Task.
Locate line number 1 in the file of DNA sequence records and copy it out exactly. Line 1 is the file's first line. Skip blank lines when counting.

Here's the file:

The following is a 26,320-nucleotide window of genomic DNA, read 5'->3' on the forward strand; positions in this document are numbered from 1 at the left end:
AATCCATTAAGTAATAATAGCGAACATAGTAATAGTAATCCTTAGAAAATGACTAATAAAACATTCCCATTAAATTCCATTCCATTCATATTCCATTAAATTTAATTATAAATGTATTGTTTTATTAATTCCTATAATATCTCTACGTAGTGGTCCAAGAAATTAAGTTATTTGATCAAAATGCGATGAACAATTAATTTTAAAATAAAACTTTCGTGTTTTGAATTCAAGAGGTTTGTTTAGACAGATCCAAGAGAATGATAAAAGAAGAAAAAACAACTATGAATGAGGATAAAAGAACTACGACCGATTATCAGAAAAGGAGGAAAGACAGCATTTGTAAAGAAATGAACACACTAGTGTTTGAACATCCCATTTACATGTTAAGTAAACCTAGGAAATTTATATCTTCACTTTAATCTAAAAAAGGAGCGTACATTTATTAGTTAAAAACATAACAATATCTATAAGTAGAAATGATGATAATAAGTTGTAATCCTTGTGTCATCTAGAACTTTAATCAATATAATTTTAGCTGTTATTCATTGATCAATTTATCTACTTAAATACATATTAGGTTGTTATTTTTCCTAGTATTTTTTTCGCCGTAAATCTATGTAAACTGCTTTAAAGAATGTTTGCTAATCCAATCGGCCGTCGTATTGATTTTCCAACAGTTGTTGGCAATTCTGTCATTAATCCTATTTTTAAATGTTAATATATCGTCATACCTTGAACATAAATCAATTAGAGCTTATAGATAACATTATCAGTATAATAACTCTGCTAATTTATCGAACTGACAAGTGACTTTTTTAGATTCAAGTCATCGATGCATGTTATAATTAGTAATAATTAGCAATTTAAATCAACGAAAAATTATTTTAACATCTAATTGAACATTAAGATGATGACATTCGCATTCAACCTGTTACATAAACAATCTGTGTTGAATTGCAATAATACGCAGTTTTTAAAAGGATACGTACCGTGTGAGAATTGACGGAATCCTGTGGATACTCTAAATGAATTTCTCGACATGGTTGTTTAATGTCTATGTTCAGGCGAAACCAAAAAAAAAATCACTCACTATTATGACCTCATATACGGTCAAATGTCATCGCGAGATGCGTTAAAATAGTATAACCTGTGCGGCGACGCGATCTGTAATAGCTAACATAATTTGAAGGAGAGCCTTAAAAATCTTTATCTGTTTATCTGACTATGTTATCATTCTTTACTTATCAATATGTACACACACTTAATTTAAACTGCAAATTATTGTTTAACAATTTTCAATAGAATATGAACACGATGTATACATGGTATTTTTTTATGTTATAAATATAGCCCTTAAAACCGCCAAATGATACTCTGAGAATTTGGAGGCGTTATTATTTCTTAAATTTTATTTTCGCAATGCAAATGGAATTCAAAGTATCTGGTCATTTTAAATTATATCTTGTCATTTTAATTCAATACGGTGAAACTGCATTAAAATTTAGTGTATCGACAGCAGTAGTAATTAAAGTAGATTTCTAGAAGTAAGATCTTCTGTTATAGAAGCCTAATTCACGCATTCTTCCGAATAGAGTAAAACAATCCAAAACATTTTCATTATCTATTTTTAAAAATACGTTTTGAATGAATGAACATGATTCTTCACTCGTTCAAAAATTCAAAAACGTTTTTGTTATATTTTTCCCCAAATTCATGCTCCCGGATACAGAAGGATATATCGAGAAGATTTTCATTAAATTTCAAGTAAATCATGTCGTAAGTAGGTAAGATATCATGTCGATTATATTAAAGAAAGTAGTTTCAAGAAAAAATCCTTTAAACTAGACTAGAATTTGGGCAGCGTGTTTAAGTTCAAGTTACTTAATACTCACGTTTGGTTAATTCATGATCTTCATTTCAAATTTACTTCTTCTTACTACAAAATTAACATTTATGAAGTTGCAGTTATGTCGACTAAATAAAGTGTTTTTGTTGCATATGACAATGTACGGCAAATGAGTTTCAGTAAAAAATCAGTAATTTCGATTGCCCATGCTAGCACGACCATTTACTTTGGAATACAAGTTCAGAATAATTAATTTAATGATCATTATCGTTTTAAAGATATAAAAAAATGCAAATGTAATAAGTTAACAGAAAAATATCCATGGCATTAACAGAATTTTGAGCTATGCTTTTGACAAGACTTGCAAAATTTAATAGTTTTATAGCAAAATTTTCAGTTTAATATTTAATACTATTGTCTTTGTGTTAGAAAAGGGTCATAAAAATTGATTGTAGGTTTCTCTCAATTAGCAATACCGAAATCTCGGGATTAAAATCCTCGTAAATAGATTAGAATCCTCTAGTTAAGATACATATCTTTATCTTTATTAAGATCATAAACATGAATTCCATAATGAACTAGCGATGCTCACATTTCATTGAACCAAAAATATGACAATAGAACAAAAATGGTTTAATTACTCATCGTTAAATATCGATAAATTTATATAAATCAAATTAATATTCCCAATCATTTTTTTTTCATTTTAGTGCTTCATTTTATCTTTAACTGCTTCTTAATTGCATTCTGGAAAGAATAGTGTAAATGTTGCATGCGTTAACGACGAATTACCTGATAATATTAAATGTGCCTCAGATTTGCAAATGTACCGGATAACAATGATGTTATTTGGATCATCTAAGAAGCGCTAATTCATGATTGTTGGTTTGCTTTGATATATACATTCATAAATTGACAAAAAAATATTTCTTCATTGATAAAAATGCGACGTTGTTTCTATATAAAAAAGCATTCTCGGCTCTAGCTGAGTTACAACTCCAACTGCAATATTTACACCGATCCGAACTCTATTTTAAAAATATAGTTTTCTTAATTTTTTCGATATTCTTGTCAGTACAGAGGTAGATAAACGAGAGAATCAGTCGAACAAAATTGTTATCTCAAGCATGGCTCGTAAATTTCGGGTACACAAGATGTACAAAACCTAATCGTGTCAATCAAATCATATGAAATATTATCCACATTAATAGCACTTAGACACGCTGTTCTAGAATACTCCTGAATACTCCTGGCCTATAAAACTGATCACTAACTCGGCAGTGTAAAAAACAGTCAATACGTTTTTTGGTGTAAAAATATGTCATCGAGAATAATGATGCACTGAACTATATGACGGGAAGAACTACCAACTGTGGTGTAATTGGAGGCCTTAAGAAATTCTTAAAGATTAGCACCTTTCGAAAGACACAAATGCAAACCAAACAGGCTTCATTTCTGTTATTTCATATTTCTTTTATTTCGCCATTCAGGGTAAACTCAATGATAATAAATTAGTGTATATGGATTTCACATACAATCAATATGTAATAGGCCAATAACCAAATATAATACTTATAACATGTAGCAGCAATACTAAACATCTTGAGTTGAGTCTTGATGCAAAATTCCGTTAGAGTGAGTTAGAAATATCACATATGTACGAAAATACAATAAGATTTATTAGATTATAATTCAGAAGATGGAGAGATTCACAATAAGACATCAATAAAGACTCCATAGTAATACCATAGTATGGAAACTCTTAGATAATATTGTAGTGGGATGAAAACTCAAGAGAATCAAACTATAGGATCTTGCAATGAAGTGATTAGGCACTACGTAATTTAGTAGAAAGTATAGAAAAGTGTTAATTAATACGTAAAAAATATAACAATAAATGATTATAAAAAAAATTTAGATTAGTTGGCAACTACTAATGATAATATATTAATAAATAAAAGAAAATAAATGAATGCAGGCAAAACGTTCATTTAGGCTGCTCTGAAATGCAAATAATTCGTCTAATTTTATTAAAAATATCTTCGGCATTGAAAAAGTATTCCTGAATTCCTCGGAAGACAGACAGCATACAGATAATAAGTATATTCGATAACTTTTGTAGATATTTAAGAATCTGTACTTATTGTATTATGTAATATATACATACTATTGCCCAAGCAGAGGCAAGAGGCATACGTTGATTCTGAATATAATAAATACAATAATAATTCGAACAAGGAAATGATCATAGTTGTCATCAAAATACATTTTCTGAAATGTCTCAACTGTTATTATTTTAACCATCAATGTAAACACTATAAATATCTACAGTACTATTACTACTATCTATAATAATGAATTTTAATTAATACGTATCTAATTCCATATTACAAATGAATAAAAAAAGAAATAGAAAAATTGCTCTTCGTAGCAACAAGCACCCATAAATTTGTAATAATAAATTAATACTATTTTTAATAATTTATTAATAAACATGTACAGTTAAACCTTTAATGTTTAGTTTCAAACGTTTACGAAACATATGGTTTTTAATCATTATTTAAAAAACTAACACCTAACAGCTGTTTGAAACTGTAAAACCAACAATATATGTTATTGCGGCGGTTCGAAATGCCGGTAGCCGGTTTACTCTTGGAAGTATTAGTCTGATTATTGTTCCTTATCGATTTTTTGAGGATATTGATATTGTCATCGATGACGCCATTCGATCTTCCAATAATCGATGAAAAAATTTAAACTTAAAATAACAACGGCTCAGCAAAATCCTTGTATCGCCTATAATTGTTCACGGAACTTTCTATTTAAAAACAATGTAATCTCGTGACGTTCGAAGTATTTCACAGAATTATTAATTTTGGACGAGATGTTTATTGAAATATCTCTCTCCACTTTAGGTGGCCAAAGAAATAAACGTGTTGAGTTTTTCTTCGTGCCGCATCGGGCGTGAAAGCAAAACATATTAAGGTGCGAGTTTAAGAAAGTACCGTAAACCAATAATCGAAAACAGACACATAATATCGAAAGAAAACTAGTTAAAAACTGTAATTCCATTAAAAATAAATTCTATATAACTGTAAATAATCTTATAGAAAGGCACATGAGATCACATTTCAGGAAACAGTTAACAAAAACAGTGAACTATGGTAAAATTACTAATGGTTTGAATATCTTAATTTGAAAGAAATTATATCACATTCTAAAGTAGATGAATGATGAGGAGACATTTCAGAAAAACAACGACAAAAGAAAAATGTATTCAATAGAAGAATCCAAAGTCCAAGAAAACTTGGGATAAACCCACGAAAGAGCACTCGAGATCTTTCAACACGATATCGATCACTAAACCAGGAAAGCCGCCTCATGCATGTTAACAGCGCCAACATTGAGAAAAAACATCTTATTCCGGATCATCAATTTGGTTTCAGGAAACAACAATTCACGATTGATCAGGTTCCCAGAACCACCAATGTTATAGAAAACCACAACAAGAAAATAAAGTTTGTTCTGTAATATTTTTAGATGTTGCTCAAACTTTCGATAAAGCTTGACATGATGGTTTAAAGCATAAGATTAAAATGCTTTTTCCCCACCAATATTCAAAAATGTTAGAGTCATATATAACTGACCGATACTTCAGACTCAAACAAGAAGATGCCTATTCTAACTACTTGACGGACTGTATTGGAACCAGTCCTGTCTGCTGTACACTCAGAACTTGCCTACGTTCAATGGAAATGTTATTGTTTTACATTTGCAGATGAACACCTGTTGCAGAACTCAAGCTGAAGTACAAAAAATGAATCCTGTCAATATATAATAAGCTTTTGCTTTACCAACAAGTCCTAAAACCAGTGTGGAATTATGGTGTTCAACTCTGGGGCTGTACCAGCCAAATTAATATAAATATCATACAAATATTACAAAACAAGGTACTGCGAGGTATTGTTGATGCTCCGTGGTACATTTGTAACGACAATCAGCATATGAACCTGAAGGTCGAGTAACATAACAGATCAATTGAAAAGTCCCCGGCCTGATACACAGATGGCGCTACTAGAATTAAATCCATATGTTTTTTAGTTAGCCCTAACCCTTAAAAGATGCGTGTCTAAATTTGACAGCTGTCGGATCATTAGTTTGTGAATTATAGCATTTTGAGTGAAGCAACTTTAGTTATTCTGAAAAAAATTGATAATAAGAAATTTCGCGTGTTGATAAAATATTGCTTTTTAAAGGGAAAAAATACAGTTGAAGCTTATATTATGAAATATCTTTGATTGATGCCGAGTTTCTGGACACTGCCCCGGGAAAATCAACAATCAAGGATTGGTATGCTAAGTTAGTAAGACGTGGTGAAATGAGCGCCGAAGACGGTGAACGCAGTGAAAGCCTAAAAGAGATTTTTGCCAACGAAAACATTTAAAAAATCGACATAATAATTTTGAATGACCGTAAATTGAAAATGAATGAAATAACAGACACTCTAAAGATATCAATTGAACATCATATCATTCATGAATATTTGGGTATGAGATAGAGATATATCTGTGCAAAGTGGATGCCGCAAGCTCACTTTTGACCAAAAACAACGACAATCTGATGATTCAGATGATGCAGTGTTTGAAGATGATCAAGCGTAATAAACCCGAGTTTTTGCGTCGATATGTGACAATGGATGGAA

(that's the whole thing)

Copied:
The following is a 26,320-nucleotide window of genomic DNA, read 5'->3' on the forward strand; positions in this document are numbered from 1 at the left end: